and therefore beyond the scope of the development and research endeavour.
The validation of the service is issue of several open questions. The first one is that
is a (simple) market test sufficient way to validate the concept? As brought about
previously, the technical issues are solved and now the implementation is more about
integration and setting the operational limits. This tends to suggest that concept is
already validated by a market test and assessment should go further. The next step is
user experience research in wild with various user groups. Most evident are compa-
nies, students, and administrative users. The second tier of users are the key stake-
holders, yet their insights are needed too. What is needed along the user experience
research is the proof for validity of actions, say assessment of the effect on labour
market, effect on individual’s labour market position, assesment of competency de-
velopment in industry, and the effect on development of industry locally. This is de-
rived straight forward the presumed cause and effect justification, yet there are several
sub-studies to be conducted. In near future the next steps will consist of implementing
and testing the service as well as recruiting users.
References
[1] Okkonen, J., Helle, T., Lindsten, H. (2020) Expectation differences between students and staff of using learning analyt-
ics in Finnish universities. In Proceedings of ICITS2020
[2] Ketamo, H., Passi-Rauste, A., Vesterbacka, P. & Vahtivuori-Hänninen, S. (2018). Accelerating the Nation: Applying
AI to scout individual and organisational human capital. In proceedings of ICIE2018 International Conference on In-
novation and Entrepreneurship, March 5th-6th 2018, Washington DC.
[3] Ketamo, H., Moisio, A., Passi-Rauste, A. & Alamäki, A. (2019). Mapping the Future Curriculum: Adopting Artificial
Intelligence and Analytics in Forecasting Competence Needs. In Sargiacom, M. (Ed.) Proceedings of the 10th European
Conference on Intangib les and Intellectual Capital ECIIC 2019, Italy, 23-24 May, pp. 144-153. ISBN: 978-1-912 764-19-8
ISSN: 2049-0941
[4] Alamäki, A., Aunimo, L., Ketamo, H. & Parvinen, L. (2019). Interactive Machine Learning: Managing Infor-
mation Richness in Highly Anonymized Conversation Data. In L.M. Camarinha-Mat os, H. Afsarmanesh & D. Antonelli
(Eds.), Collaborative Networks and Digital Transformation. The Proceeding of 20th I FIP WG 5.5 Working Confere nce on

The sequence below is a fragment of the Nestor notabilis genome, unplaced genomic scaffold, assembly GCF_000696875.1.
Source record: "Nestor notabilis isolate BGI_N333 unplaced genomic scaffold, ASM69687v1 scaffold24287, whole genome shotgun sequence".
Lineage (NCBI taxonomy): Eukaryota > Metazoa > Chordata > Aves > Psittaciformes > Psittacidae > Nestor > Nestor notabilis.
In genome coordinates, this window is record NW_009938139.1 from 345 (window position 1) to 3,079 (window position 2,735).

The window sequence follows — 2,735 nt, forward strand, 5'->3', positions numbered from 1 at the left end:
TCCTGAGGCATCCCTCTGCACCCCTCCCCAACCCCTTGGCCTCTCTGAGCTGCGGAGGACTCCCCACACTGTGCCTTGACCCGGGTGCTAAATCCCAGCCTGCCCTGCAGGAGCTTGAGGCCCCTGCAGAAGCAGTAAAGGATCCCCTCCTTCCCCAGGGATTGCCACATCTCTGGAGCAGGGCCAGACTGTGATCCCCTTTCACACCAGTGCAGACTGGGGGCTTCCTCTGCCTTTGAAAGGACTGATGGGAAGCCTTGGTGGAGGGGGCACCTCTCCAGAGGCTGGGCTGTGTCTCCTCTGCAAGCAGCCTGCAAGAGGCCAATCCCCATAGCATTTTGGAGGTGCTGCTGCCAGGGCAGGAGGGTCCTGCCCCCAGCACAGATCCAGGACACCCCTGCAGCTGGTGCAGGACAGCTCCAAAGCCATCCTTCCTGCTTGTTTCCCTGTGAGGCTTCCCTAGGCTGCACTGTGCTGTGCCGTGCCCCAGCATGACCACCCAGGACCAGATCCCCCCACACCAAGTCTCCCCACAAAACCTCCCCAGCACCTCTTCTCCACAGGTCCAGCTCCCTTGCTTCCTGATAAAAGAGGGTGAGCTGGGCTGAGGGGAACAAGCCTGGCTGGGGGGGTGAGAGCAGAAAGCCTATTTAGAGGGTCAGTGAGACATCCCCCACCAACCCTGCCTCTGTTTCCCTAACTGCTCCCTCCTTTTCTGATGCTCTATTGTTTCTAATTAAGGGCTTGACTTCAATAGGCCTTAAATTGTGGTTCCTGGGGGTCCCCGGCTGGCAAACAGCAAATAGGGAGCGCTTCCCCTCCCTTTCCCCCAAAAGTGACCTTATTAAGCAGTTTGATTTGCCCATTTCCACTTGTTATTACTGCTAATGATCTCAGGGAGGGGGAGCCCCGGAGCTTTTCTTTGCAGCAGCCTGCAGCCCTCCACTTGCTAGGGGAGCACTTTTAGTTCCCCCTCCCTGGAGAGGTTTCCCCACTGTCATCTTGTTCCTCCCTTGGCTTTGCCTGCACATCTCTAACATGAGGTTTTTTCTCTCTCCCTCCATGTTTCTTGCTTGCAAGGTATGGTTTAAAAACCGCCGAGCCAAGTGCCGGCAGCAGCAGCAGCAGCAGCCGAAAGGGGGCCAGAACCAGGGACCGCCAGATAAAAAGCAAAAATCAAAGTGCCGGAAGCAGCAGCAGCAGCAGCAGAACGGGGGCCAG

Virtual Enterprises, PRO-VE 2019, pp. 173-183
ResearchGate has not been able to resolve any citations for this publication.
Chapter
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The aim of this paper is to examine and discuss the dissonance between expectations and hopes towards utilising learning analytics in Finnish universities. The analysis is based on data collected among Finnish university students and staff in spring 2019. As a key result we present, that the university staff found it important that all data and information should and could be used for various planning, management and counselling purposes. At the same time student found it unnecessary or even harmful to allow university staff examine their personal data. We therefore propose that universities should develop and implement specific policy for using of analytical data.
Accelerating the Nation: Applying AI to scout individual and organisational human capital
  • H Ketamo
  • A Passi-Rauste
  • P Vesterbacka
  • S Vahtivuori-Hänninen
Ketamo, H., Passi-Rauste, A., Vesterbacka, P. & Vahtivuori-Hänninen, S. (2018). Accelerating the Nation: Applying AI to scout individual and organisational human capital. In proceedings of ICIE2018 International Conference on Innovation and Entrepreneurship, March 5th-6th 2018, Washington DC.
Mapping the Future Curriculum: Adopting Artificial Intelligence and Analytics in Forecasting Competence Needs
  • H Ketamo
  • A Moisio
  • A Passi-Rauste
  • A Alamäki
Ketamo, H., Moisio, A., Passi-Rauste, A. & Alamäki, A. (2019). Mapping the Future Curriculum: Adopting Artificial Intelligence and Analytics in Forecasting Competence Needs. In Sargiacom, M. (Ed.) Proceedings of the 10th European Conference on Intangibles and Intellectual Capital ECIIC 2019, Italy, 23-24 May, pp. 144-153. ISBN: 978-1-912764-19-8 ISSN: 2049-0941